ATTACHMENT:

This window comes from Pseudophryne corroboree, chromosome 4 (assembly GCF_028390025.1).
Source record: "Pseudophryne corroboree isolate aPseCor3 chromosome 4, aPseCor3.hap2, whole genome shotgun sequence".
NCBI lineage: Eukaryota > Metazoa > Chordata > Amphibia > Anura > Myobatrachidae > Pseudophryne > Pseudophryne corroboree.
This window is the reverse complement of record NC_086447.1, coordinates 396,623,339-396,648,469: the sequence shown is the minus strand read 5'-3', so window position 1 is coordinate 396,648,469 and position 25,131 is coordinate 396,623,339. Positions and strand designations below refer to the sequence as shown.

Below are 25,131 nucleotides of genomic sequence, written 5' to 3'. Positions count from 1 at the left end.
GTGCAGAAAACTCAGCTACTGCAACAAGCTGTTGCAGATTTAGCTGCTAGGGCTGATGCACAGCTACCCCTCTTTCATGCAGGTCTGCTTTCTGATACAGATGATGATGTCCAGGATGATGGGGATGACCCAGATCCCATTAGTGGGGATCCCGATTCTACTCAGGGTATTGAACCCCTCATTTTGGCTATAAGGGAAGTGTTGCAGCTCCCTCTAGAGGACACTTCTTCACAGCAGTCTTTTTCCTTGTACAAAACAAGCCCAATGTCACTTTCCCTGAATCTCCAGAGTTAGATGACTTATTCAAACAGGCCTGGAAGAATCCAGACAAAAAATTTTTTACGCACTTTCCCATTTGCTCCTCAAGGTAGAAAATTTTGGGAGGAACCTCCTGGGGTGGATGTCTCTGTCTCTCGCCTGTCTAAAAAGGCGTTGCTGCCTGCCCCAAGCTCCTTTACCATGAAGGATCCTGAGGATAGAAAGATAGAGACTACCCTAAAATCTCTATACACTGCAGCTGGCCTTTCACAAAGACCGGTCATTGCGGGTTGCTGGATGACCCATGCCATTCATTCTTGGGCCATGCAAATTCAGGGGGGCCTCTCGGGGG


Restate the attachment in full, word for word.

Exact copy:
This window comes from Pseudophryne corroboree, chromosome 4 (assembly GCF_028390025.1).
Source record: "Pseudophryne corroboree isolate aPseCor3 chromosome 4, aPseCor3.hap2, whole genome shotgun sequence".
NCBI lineage: Eukaryota > Metazoa > Chordata > Amphibia > Anura > Myobatrachidae > Pseudophryne > Pseudophryne corroboree.
This window is the reverse complement of record NC_086447.1, coordinates 396,623,339-396,648,469: the sequence shown is the minus strand read 5'-3', so window position 1 is coordinate 396,648,469 and position 25,131 is coordinate 396,623,339. Positions and strand designations below refer to the sequence as shown.

Below are 25,131 nucleotides of genomic sequence, written 5' to 3'. Positions count from 1 at the left end.
GTGCAGAAAACTCAGCTACTGCAACAAGCTGTTGCAGATTTAGCTGCTAGGGCTGATGCACAGCTACCCCTCTTTCATGCAGGTCTGCTTTCTGATACAGATGATGATGTCCAGGATGATGGGGATGACCCAGATCCCATTAGTGGGGATCCCGATTCTACTCAGGGTATTGAACCCCTCATTTTGGCTATAAGGGAAGTGTTGCAGCTCCCTCTAGAGGACACTTCTTCACAGCAGTCTTTTTCCTTGTACAAAACAAGCCCAATGTCACTTTCCCTGAATCTCCAGAGTTAGATGACTTATTCAAACAGGCCTGGAAGAATCCAGACAAAAAATTTTTTACGCACTTTCCCATTTGCTCCTCAAGGTAGAAAATTTTGGGAGGAACCTCCTGGGGTGGATGTCTCTGTCTCTCGCCTGTCTAAAAAGGCGTTGCTGCCTGCCCCAAGCTCCTTTACCATGAAGGATCCTGAGGATAGAAAGATAGAGACTACCCTAAAATCTCTATACACTGCAGCTGGCCTTTCACAAAGACCGGTCATTGCGGGTTGCTGGATGACCCATGCCATTCATTCTTGGGCCATGCAAATTCAGGGGGGCCTCTCGGGGG